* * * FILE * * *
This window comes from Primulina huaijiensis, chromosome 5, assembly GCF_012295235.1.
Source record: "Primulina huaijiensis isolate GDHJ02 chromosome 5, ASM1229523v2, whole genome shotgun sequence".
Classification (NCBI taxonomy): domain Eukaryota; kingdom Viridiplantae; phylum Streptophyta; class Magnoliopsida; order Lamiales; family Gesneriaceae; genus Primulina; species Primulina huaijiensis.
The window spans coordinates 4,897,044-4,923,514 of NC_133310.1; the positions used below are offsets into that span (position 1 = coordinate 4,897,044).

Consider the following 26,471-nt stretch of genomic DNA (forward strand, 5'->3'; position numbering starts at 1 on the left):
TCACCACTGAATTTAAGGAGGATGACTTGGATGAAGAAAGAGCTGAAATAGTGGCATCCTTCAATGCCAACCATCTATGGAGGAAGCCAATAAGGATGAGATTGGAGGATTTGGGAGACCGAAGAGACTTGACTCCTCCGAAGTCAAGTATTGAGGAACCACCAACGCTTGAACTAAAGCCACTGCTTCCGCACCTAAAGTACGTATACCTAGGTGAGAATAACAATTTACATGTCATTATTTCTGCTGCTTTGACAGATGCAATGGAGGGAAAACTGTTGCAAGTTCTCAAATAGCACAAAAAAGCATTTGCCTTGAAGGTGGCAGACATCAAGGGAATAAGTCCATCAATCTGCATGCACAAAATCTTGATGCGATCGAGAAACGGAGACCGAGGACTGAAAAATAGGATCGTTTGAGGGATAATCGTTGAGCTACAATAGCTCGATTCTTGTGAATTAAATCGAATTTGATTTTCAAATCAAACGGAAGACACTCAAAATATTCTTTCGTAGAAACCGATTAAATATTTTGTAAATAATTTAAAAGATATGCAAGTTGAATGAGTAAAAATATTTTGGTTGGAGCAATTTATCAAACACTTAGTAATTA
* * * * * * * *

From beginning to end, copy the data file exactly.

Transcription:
This window comes from Primulina huaijiensis, chromosome 5, assembly GCF_012295235.1.
Source record: "Primulina huaijiensis isolate GDHJ02 chromosome 5, ASM1229523v2, whole genome shotgun sequence".
Classification (NCBI taxonomy): domain Eukaryota; kingdom Viridiplantae; phylum Streptophyta; class Magnoliopsida; order Lamiales; family Gesneriaceae; genus Primulina; species Primulina huaijiensis.
The window spans coordinates 4,897,044-4,923,514 of NC_133310.1; the positions used below are offsets into that span (position 1 = coordinate 4,897,044).

Consider the following 26,471-nt stretch of genomic DNA (forward strand, 5'->3'; position numbering starts at 1 on the left):
TCACCACTGAATTTAAGGAGGATGACTTGGATGAAGAAAGAGCTGAAATAGTGGCATCCTTCAATGCCAACCATCTATGGAGGAAGCCAATAAGGATGAGATTGGAGGATTTGGGAGACCGAAGAGACTTGACTCCTCCGAAGTCAAGTATTGAGGAACCACCAACGCTTGAACTAAAGCCACTGCTTCCGCACCTAAAGTACGTATACCTAGGTGAGAATAACAATTTACATGTCATTATTTCTGCTGCTTTGACAGATGCAATGGAGGGAAAACTGTTGCAAGTTCTCAAATAGCACAAAAAAGCATTTGCCTTGAAGGTGGCAGACATCAAGGGAATAAGTCCATCAATCTGCATGCACAAAATCTTGATGCGATCGAGAAACGGAGACCGAGGACTGAAAAATAGGATCGTTTGAGGGATAATCGTTGAGCTACAATAGCTCGATTCTTGTGAATTAAATCGAATTTGATTTTCAAATCAAACGGAAGACACTCAAAATATTCTTTCGTAGAAACCGATTAAATATTTTGTAAATAATTTAAAAGATATGCAAGTTGAATGAGTAAAAATATTTTGGTTGGAGCAATTTATCAAACACTTAGTAATTA